Cassandra Sweet opens with a sobering account of the differential impact Covid-19 has had in Latin America. Claudio Méndez adds a discussion of the social and political context of Chile’s response, while Carlos Milani and Tiago Nery provide a grim assessment of Brazil, characterizing its treatment of Covid as catastrophic.This Review marks the transition to the next permanent chair of Berkeley’s Center for Latin American Studies, Professor Natalia Brizuela. Fittingly, this issue reflects the breadth of research of CLAS affiliates and the strength of CLAS programs as we begin to exit pandemic isolation.
Covid is just one of the urgent contemporary issues our authors address, from a reconsideration of the racialized experiences of cross-border mobility from Central America offered by Irma Velásquez Nimatuj, to a confrontation with unprecedented droughts promising a new regime of hotter tropics that Jeff Chambers, Clarissa Fontes, and Bruno Oliva Gimenez call the “hypertropics.”
CLAS responds to global challenges like these through a wide range of programming. An interview with Diego Mondaca, director of “Chaco,” Bolivia’s nominee for the 2021 Academy Awards, testifies to the success of our CineLatino series as a virtual film-screening program. Everardo Reyes, a student in the Beginning Nahuatl course that CLAS fostered and maintained with remote instruction throughout the pandemic, provides a poetic commentary on the importance of teaching Indigenous languages.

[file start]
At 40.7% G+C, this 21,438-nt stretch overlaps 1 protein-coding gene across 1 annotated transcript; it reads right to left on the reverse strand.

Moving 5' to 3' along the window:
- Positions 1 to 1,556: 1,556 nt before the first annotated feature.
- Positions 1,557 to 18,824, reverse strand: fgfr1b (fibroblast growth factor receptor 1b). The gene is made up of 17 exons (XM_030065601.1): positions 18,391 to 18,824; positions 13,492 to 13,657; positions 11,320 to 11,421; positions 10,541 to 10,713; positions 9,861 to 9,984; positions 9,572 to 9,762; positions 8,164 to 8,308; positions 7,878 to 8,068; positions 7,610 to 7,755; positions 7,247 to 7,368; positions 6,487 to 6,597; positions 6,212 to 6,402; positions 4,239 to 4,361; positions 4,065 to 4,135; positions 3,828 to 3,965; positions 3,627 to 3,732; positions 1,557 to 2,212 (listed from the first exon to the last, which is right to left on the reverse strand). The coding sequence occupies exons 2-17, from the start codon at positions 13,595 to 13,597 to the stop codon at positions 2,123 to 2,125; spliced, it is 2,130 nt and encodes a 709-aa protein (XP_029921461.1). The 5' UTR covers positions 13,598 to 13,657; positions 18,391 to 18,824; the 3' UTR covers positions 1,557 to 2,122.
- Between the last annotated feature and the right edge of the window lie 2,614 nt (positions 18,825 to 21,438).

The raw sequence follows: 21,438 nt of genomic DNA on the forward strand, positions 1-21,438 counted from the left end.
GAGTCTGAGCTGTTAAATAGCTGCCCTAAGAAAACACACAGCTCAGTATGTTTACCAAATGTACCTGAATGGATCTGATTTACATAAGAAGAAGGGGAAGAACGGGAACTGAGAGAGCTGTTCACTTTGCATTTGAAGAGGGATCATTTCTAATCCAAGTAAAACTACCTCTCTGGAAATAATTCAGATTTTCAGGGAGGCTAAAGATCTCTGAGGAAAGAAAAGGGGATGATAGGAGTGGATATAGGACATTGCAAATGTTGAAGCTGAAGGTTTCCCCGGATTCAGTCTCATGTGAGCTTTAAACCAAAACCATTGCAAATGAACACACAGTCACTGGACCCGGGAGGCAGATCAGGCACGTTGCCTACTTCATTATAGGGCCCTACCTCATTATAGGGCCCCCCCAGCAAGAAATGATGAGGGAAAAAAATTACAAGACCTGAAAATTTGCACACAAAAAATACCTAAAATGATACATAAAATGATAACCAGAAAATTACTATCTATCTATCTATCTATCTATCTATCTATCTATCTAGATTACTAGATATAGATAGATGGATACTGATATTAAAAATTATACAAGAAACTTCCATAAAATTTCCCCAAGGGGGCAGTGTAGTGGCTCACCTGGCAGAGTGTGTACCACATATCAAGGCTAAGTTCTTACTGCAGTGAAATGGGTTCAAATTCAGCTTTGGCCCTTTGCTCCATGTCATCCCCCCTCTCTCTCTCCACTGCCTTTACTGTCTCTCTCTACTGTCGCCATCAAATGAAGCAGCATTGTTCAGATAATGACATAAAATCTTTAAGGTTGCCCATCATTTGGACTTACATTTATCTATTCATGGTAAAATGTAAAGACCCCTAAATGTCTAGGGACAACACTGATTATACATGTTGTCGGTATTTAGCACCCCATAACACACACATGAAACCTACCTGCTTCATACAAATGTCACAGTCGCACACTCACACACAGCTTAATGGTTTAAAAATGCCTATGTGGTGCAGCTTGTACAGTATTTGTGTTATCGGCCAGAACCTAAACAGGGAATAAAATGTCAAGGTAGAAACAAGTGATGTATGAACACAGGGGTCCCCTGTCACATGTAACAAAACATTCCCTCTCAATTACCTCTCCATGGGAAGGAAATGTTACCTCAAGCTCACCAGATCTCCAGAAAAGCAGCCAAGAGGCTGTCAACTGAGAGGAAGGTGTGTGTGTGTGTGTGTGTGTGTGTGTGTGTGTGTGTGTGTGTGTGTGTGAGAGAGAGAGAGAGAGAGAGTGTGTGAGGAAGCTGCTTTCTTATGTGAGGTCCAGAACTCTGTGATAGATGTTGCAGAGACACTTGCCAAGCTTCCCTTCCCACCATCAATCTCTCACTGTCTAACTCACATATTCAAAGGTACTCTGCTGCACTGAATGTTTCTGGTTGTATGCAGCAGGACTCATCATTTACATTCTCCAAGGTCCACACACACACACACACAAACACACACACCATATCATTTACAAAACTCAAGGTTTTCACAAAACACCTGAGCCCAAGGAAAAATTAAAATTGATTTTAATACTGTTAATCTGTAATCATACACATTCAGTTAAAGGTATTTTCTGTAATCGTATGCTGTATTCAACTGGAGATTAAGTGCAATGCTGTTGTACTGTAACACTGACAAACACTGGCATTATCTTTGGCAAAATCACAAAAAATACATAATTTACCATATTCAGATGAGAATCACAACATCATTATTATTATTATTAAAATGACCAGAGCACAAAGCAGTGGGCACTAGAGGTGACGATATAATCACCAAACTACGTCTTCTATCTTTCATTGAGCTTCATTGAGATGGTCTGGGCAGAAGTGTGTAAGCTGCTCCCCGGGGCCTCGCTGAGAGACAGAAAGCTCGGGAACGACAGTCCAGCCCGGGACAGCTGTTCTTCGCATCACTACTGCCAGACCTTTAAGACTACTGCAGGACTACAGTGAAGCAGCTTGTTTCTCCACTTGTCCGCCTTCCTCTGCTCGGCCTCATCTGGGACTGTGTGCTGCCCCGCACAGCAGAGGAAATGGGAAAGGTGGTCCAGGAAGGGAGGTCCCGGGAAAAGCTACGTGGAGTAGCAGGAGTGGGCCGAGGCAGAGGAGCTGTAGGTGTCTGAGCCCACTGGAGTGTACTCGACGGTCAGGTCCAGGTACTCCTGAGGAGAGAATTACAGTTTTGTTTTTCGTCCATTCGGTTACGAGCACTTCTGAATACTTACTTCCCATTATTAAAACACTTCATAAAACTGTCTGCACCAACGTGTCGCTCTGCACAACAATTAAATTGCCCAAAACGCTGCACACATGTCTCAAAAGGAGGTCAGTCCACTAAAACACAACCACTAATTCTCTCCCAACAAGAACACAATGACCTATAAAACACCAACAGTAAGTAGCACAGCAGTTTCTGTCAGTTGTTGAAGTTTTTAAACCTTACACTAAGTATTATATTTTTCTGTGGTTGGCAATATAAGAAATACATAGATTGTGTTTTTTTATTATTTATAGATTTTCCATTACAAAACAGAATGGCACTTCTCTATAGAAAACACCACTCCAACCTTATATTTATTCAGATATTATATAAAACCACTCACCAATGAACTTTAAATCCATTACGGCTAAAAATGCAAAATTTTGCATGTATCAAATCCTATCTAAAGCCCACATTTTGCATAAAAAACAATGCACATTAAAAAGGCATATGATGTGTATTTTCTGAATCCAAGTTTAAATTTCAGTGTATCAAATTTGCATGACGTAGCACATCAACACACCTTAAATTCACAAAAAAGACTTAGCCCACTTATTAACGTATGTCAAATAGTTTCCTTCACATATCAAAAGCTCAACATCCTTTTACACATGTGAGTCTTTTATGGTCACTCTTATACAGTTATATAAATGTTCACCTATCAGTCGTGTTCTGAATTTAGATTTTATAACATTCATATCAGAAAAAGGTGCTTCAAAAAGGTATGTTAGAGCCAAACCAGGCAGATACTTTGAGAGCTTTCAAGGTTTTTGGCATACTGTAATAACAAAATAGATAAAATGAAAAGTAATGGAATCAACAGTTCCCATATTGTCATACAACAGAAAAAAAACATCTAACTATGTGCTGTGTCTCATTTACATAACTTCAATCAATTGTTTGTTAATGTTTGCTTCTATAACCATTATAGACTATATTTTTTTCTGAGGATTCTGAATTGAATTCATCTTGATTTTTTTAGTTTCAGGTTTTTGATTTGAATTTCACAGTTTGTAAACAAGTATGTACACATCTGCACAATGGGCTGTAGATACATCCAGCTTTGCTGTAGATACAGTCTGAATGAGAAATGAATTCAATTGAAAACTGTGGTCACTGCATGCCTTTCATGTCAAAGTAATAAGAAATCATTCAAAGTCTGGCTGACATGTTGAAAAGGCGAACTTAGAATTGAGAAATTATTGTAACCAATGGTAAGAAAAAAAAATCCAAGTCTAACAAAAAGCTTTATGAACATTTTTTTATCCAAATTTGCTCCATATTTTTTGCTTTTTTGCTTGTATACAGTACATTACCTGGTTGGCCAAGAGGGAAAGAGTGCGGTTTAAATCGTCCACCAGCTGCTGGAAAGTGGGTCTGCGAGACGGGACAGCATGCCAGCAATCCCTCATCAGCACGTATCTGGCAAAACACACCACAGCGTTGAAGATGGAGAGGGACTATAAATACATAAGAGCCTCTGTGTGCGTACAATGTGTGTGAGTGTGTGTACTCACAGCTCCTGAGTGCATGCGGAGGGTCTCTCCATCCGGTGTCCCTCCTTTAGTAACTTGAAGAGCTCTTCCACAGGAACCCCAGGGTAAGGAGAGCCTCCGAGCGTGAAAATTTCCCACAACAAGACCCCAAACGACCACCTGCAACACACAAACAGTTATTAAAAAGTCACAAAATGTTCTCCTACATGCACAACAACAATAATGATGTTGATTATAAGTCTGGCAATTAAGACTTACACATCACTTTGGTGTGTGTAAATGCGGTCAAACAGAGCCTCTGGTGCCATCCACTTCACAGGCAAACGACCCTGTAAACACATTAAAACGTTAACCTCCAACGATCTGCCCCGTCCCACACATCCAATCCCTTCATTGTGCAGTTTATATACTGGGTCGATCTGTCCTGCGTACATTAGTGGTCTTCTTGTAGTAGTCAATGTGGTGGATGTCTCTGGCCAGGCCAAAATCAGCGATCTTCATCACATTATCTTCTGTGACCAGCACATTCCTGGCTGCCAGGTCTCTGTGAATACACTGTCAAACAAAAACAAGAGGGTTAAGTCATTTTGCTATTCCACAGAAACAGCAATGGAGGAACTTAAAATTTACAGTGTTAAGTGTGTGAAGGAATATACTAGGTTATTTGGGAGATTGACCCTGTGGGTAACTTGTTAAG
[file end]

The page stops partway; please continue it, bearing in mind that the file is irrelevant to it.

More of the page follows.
Equally important is confronting our need to improve. John Mundell writes about the successful activism of the working group, Blackness in Latin America and the Caribbean, which questioned CLAS programming in the wake of 2020’s Black Lives Matter protests and led directly to the AfroLatinx Voices roundtable series. As these contemporary events remind us, interrogating histories of race in Latin America is an ongoing challenge and an urgent research focus — one that C. Darius Gordon contributes to with their important historical reflection on Black educational activism in Brazil.
Finally, a pair of articles leave us with a taste of history and culture. Gordon Frankie, Sara Witt, Ben Faber, and Rollin Coville review the importance of native pollinators in the life cycle of the avocado, a native plant of Mexico and Central America that is an important focus of commercial agriculture around the world, including California. My own article on cacao, the plant source for chocolate, considers some of the newest unexpected findings of its early history. Both articles relate contemporary cultivation of native Latin American plants to urgent global issues of climate change and social justice — a fitting way to demonstrate the importance of the interdisciplinary engagement fostered by CLAS.
It has been my pleasure to contribute to the forward momentum of CLAS during this historic transition.
— Rosemary Joyce